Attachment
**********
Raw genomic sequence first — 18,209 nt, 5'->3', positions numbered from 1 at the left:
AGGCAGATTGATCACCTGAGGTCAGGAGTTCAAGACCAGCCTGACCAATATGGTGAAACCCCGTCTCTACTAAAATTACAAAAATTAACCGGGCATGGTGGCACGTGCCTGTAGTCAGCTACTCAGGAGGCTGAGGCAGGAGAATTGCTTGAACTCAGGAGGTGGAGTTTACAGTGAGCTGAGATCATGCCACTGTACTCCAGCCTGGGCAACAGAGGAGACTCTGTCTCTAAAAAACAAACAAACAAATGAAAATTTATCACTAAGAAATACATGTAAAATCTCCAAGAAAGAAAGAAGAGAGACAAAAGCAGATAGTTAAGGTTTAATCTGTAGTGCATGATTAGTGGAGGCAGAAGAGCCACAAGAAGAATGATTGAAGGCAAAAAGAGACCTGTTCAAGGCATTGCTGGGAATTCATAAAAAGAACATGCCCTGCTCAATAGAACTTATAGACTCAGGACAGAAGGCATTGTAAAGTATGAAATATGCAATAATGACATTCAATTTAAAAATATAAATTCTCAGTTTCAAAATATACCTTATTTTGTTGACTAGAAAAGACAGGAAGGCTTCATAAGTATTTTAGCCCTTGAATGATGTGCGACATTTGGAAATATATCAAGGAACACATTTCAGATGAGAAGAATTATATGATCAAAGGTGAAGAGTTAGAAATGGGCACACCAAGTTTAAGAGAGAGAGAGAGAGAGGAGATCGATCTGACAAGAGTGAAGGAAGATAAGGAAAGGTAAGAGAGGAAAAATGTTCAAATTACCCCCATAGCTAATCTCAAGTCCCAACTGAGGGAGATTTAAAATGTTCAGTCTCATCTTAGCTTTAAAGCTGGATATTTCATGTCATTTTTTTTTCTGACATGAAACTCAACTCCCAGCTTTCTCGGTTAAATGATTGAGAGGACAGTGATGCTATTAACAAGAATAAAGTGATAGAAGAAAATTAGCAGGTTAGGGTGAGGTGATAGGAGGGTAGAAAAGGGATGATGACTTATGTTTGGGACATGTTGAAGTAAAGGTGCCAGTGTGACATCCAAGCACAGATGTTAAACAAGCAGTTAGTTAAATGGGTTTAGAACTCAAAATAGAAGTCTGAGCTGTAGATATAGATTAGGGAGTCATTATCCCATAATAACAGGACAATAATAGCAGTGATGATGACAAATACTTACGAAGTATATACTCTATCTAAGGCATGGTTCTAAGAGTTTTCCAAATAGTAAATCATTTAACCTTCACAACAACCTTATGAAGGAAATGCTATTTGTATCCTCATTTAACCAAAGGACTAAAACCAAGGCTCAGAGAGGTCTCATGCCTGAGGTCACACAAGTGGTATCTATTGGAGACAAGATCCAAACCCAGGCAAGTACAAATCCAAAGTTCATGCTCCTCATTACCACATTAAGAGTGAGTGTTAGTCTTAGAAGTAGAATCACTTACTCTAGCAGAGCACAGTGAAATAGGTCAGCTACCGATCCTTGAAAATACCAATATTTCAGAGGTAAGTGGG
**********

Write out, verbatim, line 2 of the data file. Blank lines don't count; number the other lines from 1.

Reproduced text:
AGGCAGATTGATCACCTGAGGTCAGGAGTTCAAGACCAGCCTGACCAATATGGTGAAACCCCGTCTCTACTAAAATTACAAAAATTAACCGGGCATGGTGGCACGTGCCTGTAGTCAGCTACTCAGGAGGCTGAGGCAGGAGAATTGCTTGAACTCAGGAGGTGGAGTTTACAGTGAGCTGAGATCATGCCACTGTACTCCAGCCTGGGCAACAGAGGAGACTCTGTCTCTAAAAAACAAACAAACAAATGAAAATTTATCACTAAGAAATACATGTAAAATCTCCAAGAAAGAAAGAAGAGAGACAAAAGCAGATAGTTAAGGTTTAATCTGTAGTGCATGATTAGTGGAGGCAGAAGAGCCACAAGAAGAATGATTGAAGGCAAAAAGAGACCTGTTCAAGGCATTGCTGGGAATTCATAAAAAGAACATGCCCTGCTCAATAGAACTTATAGACTCAGGACAGAAGGCATTGTAAAGTATGAAATATGCAATAATGACATTCAATTTAAAAATATAAATTCTCAGTTTCAAAATATACCTTATTTTGTTGACTAGAAAAGACAGGAAGGCTTCATAAGTATTTTAGCCCTTGAATGATGTGCGACATTTGGAAATATATCAAGGAACACATTTCAGATGAGAAGAATTATATGATCAAAGGTGAAGAGTTAGAAATGGGCACACCAAGTTTAAGAGAGAGAGAGAGAGAGGAGATCGATCTGACAAGAGTGAAGGAAGATAAGGAAAGGTAAGAGAGGAAAAATGTTCAAATTACCCCCATAGCTAATCTCAAGTCCCAACTGAGGGAGATTTAAAATGTTCAGTCTCATCTTAGCTTTAAAGCTGGATATTTCATGTCATTTTTTTTTCTGACATGAAACTCAACTCCCAGCTTTCTCGGTTAAATGATTGAGAGGACAGTGATGCTATTAACAAGAATAAAGTGATAGAAGAAAATTAGCAGGTTAGGGTGAGGTGATAGGAGGGTAGAAAAGGGATGATGACTTATGTTTGGGACATGTTGAAGTAAAGGTGCCAGTGTGACATCCAAGCACAGATGTTAAACAAGCAGTTAGTTAAATGGGTTTAGAACTCAAAATAGAAGTCTGAGCTGTAGATATAGATTAGGGAGTCATTATCCCATAATAACAGGACAATAATAGCAGTGATGATGACAAATACTTACGAAGTATATACTCTATCTAAGGCATGGTTCTAAGAGTTTTCCAAATAGTAAATCATTTAACCTTCACAACAACCTTATGAAGGAAATGCTATTTGTATCCTCATTTAACCAAAGGACTAAAACCAAGGCTCAGAGAGGTCTCATGCCTGAGGTCACACAAGTGGTATCTATTGGAGACAAGATCCAAACCCAGGCAAGTACAAATCCAAAGTTCATGCTCCTCATTACCACATTAAGAGTGAGTGTTAGTCTTAGAAGTAGAATCACTTACTCTAGCAGAGCACAGTGAAATAGGTCAGCTACCGATCCTTGAAAATACCAATATTTCAGAGGTAAGTGGG